The Bahamas, located southeast of Florida, are made up of more than 700 islands spread across 100,000 square miles of ocean. Although only 16 of the islands are commonly visited, traveling on or between those can be expensive, time-consuming, and unreliable. A visit to the Bahamian islands is a world-class experience, and there are ways to avoid or minimize the transportation problems. The Bahamas are spectacular, with classic white or pink sand beaches and clear turquoise water, and with pleasant temperatures year-round both on the beaches and in the sea. Mariah Carey, Bill Gates, Tiger Woods, Eddie Murphy, and many more well-known people have homes or even their own private islands in the Bahamas.
If you don’t have your own sailboat or plane, your only real choice for smooth, comfortable, reasonably priced island-hopping — and it’s a great one — is to take a Bahamas cruise. Traveling by cruise ship puts you in the middle of all the beauty as you glide from spectacular vista to fabulous beach, exploring hidden lagoons and caves along the way. You can swim and snorkel and frolic at numerous spots en route. You’ll wend your way among hundreds of islands, surrounded by azure water, lush flora, and exotic fauna such as dolphins, sea lions, and rare colorful birds. You’ll also enjoy cruise-sponsored inland trips to see the non-beach-related highlights, such as shopping in Nassau or visiting pirate-related historic sites.
You can rent a car at major Bahamian airports. If you do, be prepared to spend heavily on the rental and on gas. Also, be prepared for narrow, poor-quality roads, many of them one-way, with lots of chaotic traffic. Your U.S. driver’s license is good for three months, but remember to drive on the left side of the road!
In the bigger cities, you can hail taxis on the street or find them at taxi stands located at popular tourist attractions and hotels. Your hotel can also call a taxi for you. There is no Lyft or Uber in the Bahamas, as the taxi drivers have strong unions protecting their drivers from competition. Most taxis don’t have meters; instead, rates are predetermined between specific spots. Your fare usually covers two passengers, and a flat rate is assessed for each additional rider. Be sure to ask how much the fare is before you get in the taxi.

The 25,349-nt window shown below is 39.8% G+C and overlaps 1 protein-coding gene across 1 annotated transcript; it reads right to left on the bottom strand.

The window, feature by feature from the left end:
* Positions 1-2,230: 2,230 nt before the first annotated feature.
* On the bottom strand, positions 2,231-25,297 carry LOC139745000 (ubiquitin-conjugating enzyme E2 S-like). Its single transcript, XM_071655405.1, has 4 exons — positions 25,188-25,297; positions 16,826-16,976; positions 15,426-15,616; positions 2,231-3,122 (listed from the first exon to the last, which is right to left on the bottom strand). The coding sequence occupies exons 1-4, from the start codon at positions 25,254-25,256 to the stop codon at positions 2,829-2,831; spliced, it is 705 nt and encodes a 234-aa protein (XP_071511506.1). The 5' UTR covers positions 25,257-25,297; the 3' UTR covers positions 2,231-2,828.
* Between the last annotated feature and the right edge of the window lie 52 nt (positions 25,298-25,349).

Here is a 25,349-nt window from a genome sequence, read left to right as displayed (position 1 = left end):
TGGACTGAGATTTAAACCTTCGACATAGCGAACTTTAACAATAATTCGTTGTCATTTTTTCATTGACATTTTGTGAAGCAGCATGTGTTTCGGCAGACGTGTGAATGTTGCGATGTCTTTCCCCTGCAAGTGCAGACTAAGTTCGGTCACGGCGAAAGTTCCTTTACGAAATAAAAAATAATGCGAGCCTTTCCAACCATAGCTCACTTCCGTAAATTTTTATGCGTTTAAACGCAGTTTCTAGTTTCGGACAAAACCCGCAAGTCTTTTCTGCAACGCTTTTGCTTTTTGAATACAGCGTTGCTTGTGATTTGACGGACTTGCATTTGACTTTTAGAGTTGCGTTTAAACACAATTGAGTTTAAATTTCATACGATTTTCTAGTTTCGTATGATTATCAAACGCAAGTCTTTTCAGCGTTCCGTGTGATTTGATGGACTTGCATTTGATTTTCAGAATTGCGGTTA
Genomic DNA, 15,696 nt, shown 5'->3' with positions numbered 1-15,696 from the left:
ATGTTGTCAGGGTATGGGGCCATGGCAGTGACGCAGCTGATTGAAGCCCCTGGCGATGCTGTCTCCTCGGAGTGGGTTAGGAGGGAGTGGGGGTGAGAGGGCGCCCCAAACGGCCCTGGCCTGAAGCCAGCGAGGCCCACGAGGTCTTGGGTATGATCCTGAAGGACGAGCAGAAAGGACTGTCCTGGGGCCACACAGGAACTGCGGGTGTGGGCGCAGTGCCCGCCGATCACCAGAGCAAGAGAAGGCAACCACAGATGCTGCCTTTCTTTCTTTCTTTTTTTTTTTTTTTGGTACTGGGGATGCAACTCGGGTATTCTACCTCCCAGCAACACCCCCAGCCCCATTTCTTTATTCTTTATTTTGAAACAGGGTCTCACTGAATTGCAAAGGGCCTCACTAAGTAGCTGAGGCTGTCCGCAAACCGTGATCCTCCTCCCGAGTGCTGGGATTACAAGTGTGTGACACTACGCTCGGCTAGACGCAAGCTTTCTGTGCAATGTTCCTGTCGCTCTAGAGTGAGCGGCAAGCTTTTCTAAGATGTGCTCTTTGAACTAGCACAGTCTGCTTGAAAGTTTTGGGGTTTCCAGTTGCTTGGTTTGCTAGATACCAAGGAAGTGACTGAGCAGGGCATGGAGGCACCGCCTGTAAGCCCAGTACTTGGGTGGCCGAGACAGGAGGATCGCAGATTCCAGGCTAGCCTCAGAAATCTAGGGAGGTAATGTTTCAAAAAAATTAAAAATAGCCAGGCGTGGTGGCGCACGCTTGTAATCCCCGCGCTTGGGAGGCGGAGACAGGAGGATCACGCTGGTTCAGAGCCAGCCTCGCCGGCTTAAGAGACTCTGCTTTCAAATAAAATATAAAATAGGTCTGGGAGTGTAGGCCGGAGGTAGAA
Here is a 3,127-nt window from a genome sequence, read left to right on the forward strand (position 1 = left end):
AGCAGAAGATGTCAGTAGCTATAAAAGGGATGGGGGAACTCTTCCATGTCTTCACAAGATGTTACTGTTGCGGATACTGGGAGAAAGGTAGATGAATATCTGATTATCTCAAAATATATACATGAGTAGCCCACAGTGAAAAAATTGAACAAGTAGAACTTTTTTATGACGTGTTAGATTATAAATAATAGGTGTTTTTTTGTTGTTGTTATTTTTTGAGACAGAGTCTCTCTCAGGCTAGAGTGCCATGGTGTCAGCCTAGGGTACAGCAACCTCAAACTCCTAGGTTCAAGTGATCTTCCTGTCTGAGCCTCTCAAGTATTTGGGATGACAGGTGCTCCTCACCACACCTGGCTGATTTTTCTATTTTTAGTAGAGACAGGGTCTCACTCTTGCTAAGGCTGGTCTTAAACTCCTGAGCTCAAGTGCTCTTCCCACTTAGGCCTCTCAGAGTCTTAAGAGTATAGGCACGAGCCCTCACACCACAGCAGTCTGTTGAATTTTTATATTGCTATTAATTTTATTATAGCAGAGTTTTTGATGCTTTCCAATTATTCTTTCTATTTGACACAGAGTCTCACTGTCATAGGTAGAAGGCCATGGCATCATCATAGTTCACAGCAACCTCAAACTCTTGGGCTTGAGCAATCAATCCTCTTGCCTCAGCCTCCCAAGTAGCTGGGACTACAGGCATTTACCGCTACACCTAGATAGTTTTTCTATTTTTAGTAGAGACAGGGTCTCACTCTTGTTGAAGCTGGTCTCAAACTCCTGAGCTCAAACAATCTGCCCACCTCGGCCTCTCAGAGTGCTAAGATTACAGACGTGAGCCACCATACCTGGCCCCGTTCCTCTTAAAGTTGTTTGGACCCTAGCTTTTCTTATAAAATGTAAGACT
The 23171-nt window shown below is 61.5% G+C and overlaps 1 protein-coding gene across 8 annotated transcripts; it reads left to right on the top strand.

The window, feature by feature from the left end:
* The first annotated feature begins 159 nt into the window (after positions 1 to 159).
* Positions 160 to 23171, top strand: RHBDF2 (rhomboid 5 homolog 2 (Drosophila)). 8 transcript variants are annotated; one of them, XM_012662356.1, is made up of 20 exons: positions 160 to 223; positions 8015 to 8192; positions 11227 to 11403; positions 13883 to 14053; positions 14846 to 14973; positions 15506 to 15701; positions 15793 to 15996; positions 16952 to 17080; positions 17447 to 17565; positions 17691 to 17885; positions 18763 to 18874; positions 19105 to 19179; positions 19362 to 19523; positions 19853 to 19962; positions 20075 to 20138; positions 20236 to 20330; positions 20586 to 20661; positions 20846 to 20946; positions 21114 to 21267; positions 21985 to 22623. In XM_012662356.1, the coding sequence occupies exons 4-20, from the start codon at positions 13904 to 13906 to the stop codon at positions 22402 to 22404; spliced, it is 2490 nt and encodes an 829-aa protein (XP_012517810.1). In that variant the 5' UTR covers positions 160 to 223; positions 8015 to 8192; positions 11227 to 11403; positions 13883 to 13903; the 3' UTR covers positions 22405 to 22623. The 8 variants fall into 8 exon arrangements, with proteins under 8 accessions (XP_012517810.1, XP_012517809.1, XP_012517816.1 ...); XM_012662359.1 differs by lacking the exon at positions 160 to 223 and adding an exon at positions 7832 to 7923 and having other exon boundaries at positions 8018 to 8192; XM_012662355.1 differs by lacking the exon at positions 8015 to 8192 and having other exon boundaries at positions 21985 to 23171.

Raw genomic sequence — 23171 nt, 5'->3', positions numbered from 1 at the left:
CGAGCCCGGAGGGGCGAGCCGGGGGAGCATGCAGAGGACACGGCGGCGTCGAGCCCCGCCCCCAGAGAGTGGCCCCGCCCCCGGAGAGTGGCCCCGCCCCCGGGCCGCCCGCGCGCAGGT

By Boat, Water Taxi, or Ferry
You may be able to rent a boat on some of the more remote islands, but it’s not a common option for getting around. Water taxis for short trips are affordable, usually around $5. By ferry, expect to spend around $100 one-way to get to another island, plus you’ll probably need taxis to get to and from the ferry terminals. Trips can take a couple of hours or even overnight. Be sure to check ahead, since some days the ferries don’t run.
In bigger towns, you may find any of a half-dozen or more Bahama-based airlines ready to whisk you to another island. Plan to spend over $100 to go anywhere. If money is no object, you can charter a plane. You won’t find public transportation to or from the airport, so be prepared to spend on a taxi.
For an authentic experience, take the jitney buses. You can wait at a bus stop, although jitney routes may stop running for any number of reasons, or hail one of these private minibuses by signaling with a wave. When you want to get off, yell “Stop!” Rides are not expensive, but you’ll want to have exact change. There are no set schedules, so don’t rely on jitneys if you want to be somewhere at a certain time. They also don’t run in the evenings. Traveling around the Bahamas is not likely to be relaxing unless you take a cruise, but it will be worthwhile. Few experiences on Earth are more idyllic than spending time among these exquisite islands.